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The wearing characteristics of mineral aggregates in highway pavements.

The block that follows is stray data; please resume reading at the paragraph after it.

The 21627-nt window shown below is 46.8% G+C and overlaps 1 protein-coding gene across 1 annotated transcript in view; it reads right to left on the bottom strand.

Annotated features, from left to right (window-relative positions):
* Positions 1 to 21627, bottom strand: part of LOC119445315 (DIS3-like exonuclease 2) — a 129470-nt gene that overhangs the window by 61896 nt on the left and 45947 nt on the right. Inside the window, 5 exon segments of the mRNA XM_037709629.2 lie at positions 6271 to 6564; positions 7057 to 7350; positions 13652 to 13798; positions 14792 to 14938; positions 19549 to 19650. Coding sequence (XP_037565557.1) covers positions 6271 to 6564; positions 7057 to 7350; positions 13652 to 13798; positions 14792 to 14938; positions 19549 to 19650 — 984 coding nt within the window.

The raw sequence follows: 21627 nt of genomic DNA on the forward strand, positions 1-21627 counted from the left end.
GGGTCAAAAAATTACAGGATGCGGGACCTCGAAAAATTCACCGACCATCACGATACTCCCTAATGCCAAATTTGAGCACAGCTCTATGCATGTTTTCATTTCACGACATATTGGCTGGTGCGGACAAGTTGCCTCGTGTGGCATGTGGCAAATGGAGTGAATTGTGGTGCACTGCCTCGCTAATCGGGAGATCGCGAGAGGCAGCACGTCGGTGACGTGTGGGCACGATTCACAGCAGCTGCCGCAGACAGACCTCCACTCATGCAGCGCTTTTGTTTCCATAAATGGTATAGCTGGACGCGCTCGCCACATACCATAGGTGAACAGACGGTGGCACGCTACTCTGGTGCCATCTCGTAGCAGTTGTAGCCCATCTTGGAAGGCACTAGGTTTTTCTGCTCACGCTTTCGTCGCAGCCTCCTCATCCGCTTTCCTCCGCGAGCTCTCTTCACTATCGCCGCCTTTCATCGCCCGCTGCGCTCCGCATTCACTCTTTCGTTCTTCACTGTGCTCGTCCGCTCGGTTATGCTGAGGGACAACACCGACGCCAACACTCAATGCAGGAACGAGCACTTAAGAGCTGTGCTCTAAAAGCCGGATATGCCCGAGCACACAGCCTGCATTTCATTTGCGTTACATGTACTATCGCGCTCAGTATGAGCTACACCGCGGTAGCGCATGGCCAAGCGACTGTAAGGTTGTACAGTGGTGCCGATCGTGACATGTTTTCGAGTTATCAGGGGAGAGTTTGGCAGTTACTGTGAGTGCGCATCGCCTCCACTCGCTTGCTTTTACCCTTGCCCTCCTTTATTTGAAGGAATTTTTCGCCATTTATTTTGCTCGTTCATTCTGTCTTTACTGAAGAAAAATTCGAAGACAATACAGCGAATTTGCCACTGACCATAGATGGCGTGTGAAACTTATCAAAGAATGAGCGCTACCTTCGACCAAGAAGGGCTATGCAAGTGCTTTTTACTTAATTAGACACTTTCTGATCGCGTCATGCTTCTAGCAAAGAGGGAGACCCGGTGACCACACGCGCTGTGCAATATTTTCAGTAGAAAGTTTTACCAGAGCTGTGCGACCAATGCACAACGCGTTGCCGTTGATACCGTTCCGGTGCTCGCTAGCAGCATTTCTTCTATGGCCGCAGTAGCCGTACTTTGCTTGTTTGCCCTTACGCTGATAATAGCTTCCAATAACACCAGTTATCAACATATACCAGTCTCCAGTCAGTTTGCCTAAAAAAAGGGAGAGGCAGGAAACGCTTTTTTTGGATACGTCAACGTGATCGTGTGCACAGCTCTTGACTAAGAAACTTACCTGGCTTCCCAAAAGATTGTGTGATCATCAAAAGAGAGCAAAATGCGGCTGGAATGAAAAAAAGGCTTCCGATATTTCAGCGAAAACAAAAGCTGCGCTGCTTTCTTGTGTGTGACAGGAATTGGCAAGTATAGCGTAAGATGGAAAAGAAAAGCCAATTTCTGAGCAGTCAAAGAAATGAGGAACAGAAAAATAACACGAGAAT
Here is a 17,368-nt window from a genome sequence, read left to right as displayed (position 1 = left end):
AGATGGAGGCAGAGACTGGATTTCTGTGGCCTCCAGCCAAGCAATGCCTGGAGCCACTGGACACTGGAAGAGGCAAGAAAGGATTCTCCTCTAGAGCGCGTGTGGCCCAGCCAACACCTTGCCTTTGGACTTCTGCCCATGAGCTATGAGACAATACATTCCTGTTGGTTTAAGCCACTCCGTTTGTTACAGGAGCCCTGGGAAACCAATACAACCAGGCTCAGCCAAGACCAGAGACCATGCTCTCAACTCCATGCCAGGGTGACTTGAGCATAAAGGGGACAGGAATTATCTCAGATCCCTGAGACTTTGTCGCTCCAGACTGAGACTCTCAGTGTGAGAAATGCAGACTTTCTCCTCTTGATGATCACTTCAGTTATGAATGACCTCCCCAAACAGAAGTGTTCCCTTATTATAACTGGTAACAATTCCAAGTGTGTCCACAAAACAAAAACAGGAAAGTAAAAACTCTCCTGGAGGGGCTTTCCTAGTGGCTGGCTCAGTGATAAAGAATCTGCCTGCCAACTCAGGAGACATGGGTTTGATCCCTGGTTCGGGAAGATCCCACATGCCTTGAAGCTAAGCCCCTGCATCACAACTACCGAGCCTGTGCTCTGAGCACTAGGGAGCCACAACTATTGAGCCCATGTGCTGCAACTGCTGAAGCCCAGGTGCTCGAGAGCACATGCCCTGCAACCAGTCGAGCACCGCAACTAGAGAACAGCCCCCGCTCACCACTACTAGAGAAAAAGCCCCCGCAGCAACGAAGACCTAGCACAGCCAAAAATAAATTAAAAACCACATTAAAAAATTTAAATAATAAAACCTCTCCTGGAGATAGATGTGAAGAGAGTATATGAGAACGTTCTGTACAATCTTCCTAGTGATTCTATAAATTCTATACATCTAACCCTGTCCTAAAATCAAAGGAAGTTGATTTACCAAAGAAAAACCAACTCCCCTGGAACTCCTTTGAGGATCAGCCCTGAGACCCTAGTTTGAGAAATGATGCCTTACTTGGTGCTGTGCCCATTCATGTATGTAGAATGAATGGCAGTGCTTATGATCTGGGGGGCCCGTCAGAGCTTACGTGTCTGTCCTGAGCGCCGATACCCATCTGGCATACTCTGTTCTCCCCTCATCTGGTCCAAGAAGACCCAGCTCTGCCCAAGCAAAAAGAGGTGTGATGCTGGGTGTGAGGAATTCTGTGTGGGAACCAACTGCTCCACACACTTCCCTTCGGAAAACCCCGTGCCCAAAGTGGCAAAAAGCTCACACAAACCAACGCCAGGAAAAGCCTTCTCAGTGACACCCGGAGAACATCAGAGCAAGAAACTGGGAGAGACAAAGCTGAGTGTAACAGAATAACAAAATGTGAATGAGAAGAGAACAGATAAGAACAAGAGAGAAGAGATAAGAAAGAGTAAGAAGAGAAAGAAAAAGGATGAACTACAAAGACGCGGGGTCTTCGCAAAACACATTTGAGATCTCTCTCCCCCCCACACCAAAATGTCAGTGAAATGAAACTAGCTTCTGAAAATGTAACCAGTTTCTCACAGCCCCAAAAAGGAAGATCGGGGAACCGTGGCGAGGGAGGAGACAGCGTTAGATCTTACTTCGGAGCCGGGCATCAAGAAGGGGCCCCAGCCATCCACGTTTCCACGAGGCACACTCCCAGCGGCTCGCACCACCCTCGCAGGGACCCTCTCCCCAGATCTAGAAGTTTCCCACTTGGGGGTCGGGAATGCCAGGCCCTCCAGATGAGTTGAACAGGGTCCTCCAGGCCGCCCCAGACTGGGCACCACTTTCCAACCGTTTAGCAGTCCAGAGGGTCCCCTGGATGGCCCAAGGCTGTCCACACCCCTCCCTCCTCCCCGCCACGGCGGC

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    Fifteen asphaltic concrete and seventeen portland cement concrete pavements located in Virginia were chosen for studies of aggregate wear and related wet pavement friction. Coarse aggregates from thirteen different geologic formations and quarry sources had been utilized in construction of the pavements. Field measurements of wet friction and pavement profiles and laboratory studies of aggregate petrography and surface microtexture were emphasized. The results of the research showed that aggregates can be classified into three categories based on their response to the wearing stresses of vehicle tires: (1) very homogeneous aggregates lacking significant zones and planes of weakness wear predominantly by abrasion; (2) aggregates marked by zones and planes of weakness wear predominantly by degradation or particle removal; and (3) aggregates of intermediate physical structure wear by a combination of abrasion and degradation. Polishing is most common with aggregates undergoing abrasion, the rate being dependent on the absolute hardness of the mineral constituents. Polishing removes micro-asperities and reduces the adhesion component of wet friction. The loss of macrotexture, or pavement relief, is common where degradation prevails. This loss, if excessive, retards water removal or drainage and adversely affects the hysteresis or tire deformation component of pavement friction. Optimum wet friction conditions are judged to prevail when a combination of abrasion and degradation creates an aggregate surface containing significant elements of both macro- and microtexture. It is concluded that careful petrographic study of aggregate mineralogy and texture will allow a high degree of prediction of the resulting surface configuration as aggregates wear under traffic.

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